Still, the most recent sanctions, passed in August and September of 2017, effectively cut all trade with North Korea except for humanitarian deliveries and limited quantities of oil.
Prompted by North Korea’s last nuclear test detonation, on September 3, 2017, the Security Council unanimously passed the last sanctions resolution less than a week after Haley introduced it.
That resolution aimed to cut North Korea’s imports of refined petroleum products by 55 per cent and ban the supply of natural gas and natural gas derivatives to ensure they aren’t used as substitutes.
Banning North Korea’s textile exports and remittances by overseas North Korean workers to Pyongyang, the resolution was meant to cut North Korea’s revenues by more than US$1 billion annually.
Previous UN sanctions on North Korea stopped short of controls on oil and fuel, also at China’s behest, owing to concerns that such moves might destabilise the country and leave Beijing with a refugee problem. China shares a 1,400km border with North Korea.
Thomas Byrne, president of the New York-based non-profit organisation Korea Society, told the South China Morning Post that he credited Haley with assuming a key role at a sensitive time in relations with North Korea, which was ramping up its testing of nuclear bombs and the missiles that could carry them.
“The US-led resolute response to North Korea’s escalation of provocative launches and nuke tests was effective, as it worked to get North Korea to the negotiating table in 2018,” Byrne said.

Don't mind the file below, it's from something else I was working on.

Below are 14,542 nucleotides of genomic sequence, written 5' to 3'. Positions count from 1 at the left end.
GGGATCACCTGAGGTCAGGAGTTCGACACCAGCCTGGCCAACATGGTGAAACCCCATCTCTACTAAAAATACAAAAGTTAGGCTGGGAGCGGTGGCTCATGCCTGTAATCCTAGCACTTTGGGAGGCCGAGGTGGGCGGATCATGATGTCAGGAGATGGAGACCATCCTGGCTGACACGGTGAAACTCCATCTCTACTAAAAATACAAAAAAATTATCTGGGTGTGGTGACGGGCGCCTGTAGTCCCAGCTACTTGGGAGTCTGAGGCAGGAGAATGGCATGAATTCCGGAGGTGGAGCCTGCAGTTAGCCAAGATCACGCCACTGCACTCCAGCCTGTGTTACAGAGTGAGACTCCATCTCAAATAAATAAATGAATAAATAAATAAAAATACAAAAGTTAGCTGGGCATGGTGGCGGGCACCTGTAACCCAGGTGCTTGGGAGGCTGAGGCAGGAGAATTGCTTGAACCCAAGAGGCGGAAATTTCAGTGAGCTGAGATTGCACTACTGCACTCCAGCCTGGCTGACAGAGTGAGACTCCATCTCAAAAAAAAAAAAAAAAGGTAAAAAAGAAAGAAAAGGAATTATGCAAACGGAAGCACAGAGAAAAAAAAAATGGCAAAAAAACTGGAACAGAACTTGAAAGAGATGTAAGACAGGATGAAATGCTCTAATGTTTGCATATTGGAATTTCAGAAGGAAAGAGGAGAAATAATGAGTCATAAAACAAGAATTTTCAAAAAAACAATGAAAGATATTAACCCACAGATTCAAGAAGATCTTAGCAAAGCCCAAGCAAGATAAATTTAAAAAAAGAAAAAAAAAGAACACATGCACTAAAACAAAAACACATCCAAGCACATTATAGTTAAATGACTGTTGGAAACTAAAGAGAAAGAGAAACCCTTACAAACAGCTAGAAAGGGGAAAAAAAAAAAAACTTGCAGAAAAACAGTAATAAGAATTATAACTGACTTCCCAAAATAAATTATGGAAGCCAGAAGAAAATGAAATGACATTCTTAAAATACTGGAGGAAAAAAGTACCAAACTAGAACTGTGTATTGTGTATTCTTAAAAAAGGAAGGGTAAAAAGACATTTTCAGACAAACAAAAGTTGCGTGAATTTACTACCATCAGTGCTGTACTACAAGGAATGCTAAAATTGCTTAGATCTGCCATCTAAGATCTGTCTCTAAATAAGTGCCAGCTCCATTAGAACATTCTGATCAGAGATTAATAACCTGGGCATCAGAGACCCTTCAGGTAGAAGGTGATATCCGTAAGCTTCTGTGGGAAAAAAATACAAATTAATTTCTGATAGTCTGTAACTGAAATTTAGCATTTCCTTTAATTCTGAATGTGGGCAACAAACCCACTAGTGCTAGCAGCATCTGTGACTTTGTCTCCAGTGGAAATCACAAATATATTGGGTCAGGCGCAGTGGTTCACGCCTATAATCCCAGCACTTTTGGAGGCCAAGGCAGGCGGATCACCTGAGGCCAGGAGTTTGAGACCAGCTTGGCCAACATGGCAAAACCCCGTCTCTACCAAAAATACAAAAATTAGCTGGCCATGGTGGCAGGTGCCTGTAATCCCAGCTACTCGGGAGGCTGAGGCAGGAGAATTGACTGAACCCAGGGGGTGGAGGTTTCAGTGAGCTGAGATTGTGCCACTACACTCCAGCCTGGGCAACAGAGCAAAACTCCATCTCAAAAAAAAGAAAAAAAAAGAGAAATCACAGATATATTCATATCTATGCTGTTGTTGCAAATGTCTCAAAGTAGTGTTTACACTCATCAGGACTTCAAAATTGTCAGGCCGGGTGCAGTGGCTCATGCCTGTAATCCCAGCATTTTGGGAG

Mark Fitzpatrick, a former diplomat on the US State Department’s nuclear policy team, also told the Post that “Nikki Haley deserved praise for her role in pushing through strong sanctions resolutions vis-à-vis North Korea in 2017.”
However, while the sanctions probably played a role in persuading Kim to engage with the US, Fitzpatrick, now an executive director at the Washington-based International Institute for Strategic Studies, noted that “Kim may have been planning to do that all along once his tests were complete”.
Daryl Kimball, the executive director at the Arms Control Association, agreed that “the international pressure on North Korea has been a factor but not necessarily a decisive one in bringing the US and North Korea together for talks on denuclearisation and peace”.
“It became clear that by the end of 2017, North Korea had conducted enough nuclear and missile tests so as to be able to demonstrate its nuclear retaliatory capabilities and go to the negotiating table with substantial leverage,” Kimball said.
Haley has repeatedly deflected speculation that she might harbour presidential aspirations of her own.
“No, I am not running in 2020,” the former South Carolina governor told reporters in the Oval Office on Tuesday. She would campaign for Trump, she added.
Haley went out of her way to praise Ivanka Trump at the Oval Office, and also lauded Jared Kushner, Ivanka’s husband, who serves as a presidential adviser on the Middle East and is said to be working on an Israel-Palestinian peace plan, though its unveiling has been delayed multiple times.
“Jared is such a hidden genius that nobody understands,” Haley said. She added that both Jared and Ivanka “do a lot of things behind the scenes” that had not received publicity.
Another candidate for the position of UN ambassador is former Deputy National Security Adviser Dina Powell, now a Goldman Sachs partner. Powell spent last weekend with Haley and their families on a boat in South Carolina.
US ambassadors to the UN typically serve short terms. Haley will have served longer than five of the last 10 ambassadors.
After a frosty relationship with Rex Tillerson, Trump’s first secretary of state, Haley and Tillerson’s successor, Mike Pompeo, often exchanged mutual praise.
She backed Trump’s efforts to cut off funds for the UN organisation that aids Palestinians and joined in his attacks on Iran.
But she also hinted at disagreements with the president, saying she had a “personal conversation” with Trump about his equivocating response to white supremacist violence in Charlottesville, Virginia, last year.
Additional reporting by Bloomberg, Agence France-Presse and The Guardian